Despite the recession, a blue-ribbon panel says the federal government should increase by tenfold its spending on outdoor recreation and conservation.
At least $3.2 billion a year — up from current funding of about $255 million — is needed to conserve and protect the nation's outdoor heritage, including parks, wildlife refuges and open space, the group says.
"In the near term, funding at this level is admittedly a difficult request," the group said in a report released Monday. "Without additional funding, however, there is little chance" to adequately protect the nation's lands and waterways.
The report by the bipartisan panel, made up of elected officials and conservationists, also calls for creation of a nationwide system of "blueways" and water trails to improve water-related recreation opportunities. The water trails would be established through public-private partnerships among federal, state and local agencies, local groups and private landowners.
First significant report since 1987
The report by the Outdoor Resources Review Group is the first major assessment of the nation's outdoor resources since a 1987 report by the President's Commission on Americans Outdoors.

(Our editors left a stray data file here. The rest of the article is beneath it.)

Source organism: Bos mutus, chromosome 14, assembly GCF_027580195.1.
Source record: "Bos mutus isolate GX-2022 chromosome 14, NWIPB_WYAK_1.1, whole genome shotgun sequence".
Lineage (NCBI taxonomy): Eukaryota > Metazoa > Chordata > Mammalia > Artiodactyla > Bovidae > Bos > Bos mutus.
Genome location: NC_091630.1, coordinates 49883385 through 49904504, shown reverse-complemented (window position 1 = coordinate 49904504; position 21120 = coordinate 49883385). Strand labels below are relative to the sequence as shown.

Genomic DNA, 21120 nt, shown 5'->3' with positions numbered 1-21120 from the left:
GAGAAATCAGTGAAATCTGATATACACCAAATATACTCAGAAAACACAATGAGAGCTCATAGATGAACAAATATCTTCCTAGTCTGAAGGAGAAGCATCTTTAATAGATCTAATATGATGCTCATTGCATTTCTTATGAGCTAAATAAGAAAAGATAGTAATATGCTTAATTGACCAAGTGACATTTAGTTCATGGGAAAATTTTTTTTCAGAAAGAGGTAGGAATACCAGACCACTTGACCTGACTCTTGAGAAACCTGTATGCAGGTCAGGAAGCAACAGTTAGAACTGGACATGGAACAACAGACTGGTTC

Sen. Lamar Alexander, R-Tenn., chaired the 1987 report as Tennessee governor. He and Sen. Jeff Bingaman, D-N.M., serve as honorary co-chairs of the latest group.
The time is past due for a serious look at how to safeguard outdoor resources, the senators wrote in a foreword to the report. "Today, with a new president and a new administration, we have the opportunity to put our conservation efforts on solid footing for generations to follow," the said.
Alexander and Bingaman presented the report to Interior Secretary Ken Salazar at a Capitol news conference. Salazar said the report "deserves the utmost consideration." He called outdoor recreation a key jobs creator and said conservation is important, even in difficult economic times.
The 17-member task force was organized by Henry Diamond, an environmental lawyer and former commissioner of the New York Department of Environmental Conservation; Patrick Noonan, chairman emeritus of The Conservation Fund; and Gilbert Grosvenor, chairman of the board of the National Geographic Society.